This I Believe

Kate - Chatham, New Jersey
Entered on September 2, 2007
Age Group: 30 - 50
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I believe in opiates.

Usually, I prefer the natural kind. Hours after a run, I still find myself smiling bemusedly as I load groceries into my cart. Willie Nelson’s voice comes out of my car stereo as if its aloft on a stream of warm sunshine. The day couldn’t be more perfect, and my worries about money, work, and love are far, far away.

I love endorphins. How else could I feel this way? When I don’t run, I get cranky, down, and foul. I wonder why I’m not more witty, more well-respected, or skinnier. When I do manage to chase my dog in a loop around town, I no longer care about any of that. I remember that life is about trying to stay alive so you can make it to the next chilly night when you can huddle under heavy warm blankets…to the next afternoon when you can dance around your house — embarrassing your kids, but getting them to smile…to the next time you can spend time with the people that you truly love.

I do prefer endorphins to any other kind of opiate. Endorphins represent health and hope and balance. I have absolutely no love for heroin or opium or any other kind of drug which is used illegally and tragically. I’ve been teaching fifteen years and I’ve already been to too many funerals of beautiful young children who thought that heroin sounded “fun.” I don’t know how to stop my students from using, except to be at my classroom door, every morning, saying hello, looking them in the eye, and smiling. That’s my very humble way of telling them that I love them and I want to see them every day.

But, I brook no argument with morphine. One camping trip, my friend’s four year-old son fell into the campfire and suffered third degree burns on his hands. After a frantic, crazed drive to the nearest rural hospital, one shot of morphine turned a shrieking, horrified child into a docile little wonderbug who kept saying, “Boo” to the nurses. I was grateful for the gift of morphine, ready to prostrate myself at the feet of a shrine to whoever first decided it would be good to mass produce it so that it could be readily available at at hospital in the middle of nowhere.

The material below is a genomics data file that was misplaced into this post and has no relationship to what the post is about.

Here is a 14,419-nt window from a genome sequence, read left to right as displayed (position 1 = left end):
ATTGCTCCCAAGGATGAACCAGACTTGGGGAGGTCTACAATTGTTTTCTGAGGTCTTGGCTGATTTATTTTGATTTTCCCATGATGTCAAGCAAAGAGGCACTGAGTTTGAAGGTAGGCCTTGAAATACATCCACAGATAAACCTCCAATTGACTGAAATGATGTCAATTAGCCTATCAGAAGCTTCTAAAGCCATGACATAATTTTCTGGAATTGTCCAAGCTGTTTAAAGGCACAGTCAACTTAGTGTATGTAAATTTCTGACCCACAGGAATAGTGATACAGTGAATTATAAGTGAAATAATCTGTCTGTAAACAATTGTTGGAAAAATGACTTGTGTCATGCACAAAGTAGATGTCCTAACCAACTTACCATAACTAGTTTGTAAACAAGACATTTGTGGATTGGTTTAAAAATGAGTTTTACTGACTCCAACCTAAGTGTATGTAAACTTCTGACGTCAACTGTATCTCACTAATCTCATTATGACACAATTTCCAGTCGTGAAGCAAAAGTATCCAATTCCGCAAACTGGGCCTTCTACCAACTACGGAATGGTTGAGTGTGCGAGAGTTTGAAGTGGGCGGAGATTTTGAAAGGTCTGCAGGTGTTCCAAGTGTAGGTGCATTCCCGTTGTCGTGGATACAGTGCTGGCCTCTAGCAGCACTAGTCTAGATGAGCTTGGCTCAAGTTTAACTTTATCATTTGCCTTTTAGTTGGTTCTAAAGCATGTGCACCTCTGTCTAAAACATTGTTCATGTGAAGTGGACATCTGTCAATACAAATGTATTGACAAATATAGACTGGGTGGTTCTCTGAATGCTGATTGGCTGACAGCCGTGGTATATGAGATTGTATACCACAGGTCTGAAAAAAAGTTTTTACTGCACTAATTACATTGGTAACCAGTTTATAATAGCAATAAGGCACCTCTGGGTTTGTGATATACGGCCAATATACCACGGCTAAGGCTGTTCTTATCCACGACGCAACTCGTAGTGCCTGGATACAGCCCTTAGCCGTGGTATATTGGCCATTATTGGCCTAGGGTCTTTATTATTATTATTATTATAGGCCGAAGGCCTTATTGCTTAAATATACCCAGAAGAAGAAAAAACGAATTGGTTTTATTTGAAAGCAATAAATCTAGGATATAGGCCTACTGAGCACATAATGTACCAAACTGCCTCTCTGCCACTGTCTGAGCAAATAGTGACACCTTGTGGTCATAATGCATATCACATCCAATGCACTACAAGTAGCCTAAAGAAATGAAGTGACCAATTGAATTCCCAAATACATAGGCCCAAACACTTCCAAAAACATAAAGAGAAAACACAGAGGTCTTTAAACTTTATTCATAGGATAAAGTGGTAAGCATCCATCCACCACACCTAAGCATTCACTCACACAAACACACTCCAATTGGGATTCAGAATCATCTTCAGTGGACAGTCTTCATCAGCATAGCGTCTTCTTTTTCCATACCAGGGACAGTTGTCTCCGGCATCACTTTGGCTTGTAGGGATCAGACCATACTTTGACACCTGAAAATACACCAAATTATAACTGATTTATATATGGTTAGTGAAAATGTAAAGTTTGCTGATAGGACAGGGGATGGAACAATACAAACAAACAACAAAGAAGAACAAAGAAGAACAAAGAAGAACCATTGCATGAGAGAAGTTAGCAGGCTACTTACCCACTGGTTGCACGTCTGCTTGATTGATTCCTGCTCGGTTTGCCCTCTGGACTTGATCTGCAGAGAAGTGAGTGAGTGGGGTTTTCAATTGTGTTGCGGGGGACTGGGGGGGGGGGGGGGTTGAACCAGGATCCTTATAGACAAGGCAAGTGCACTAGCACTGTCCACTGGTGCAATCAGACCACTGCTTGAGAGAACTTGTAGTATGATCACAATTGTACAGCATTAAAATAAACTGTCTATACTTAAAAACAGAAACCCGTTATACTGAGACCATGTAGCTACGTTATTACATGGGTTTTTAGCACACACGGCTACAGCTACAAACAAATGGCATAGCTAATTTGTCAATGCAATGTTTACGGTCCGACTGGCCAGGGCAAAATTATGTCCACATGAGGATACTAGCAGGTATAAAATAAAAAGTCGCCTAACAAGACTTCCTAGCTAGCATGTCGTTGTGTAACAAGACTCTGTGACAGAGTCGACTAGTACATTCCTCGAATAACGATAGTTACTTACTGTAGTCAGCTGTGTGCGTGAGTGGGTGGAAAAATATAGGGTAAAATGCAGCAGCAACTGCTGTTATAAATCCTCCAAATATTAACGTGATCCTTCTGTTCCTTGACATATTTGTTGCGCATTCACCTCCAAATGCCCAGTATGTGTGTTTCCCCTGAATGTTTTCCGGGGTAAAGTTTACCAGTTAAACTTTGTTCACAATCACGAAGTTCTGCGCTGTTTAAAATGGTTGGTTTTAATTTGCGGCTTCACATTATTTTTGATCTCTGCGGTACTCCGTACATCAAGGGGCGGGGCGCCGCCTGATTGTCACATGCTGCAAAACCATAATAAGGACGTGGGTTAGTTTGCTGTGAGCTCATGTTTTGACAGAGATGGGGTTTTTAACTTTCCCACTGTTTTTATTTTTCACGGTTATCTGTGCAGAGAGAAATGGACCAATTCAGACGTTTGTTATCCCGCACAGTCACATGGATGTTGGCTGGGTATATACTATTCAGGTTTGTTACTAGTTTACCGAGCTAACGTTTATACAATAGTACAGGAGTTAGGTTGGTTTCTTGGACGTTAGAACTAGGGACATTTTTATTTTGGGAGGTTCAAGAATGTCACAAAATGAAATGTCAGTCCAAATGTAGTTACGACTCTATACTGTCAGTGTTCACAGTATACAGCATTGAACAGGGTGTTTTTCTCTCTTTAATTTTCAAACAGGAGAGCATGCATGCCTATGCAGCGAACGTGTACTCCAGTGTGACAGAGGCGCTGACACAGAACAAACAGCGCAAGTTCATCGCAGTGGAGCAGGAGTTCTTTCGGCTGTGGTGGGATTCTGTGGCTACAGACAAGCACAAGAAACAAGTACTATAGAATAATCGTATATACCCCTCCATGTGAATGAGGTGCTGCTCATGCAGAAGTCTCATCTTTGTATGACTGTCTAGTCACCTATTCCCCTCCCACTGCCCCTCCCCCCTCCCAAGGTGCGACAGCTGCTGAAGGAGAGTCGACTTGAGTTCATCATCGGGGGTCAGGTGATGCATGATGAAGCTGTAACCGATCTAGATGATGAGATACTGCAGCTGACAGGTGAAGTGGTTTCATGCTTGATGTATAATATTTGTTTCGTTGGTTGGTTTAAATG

And, I’ve seen morphine in its most wondrous form — as a balm to soothe the suffering of dying men. One man was my father-in-law and the other was my stepfather. One died of heart failure, his chest racked by horrendous breaths that were too weak to force oxygen past the fluid filling his lungs. The other died of cancer and Parkinson’s disease. Both deaths were beautiful in that the men were greeted in their final days by everyone they had ever loved. Friends and family held their hands, stroked their foreheads, and told them it was okay to go. Neither man was afraid of dying. Each was more afraid of living in pain. Morphine gave them peace. For that, I am eternally grateful.

I believe that men and women who have the ability should plumb the depths of the natural world and bring whatever they can to the marketplace. Opiates, first, and then what else can we find? What other heavenly gifts exist in our bodies and our environment that we can somehow isolate, enhance, and enjoy? Somebody, somewhere decided that poppy flowers looked good enough to eat. What else is out there that we can discover? develop? delight in? I hope that there is a great deal.

I’ll keep running so I can have my endorphin buzz at the grocery store, and I will praise man, Heaven, and science for the gift of morphine if its ever my turn to need it.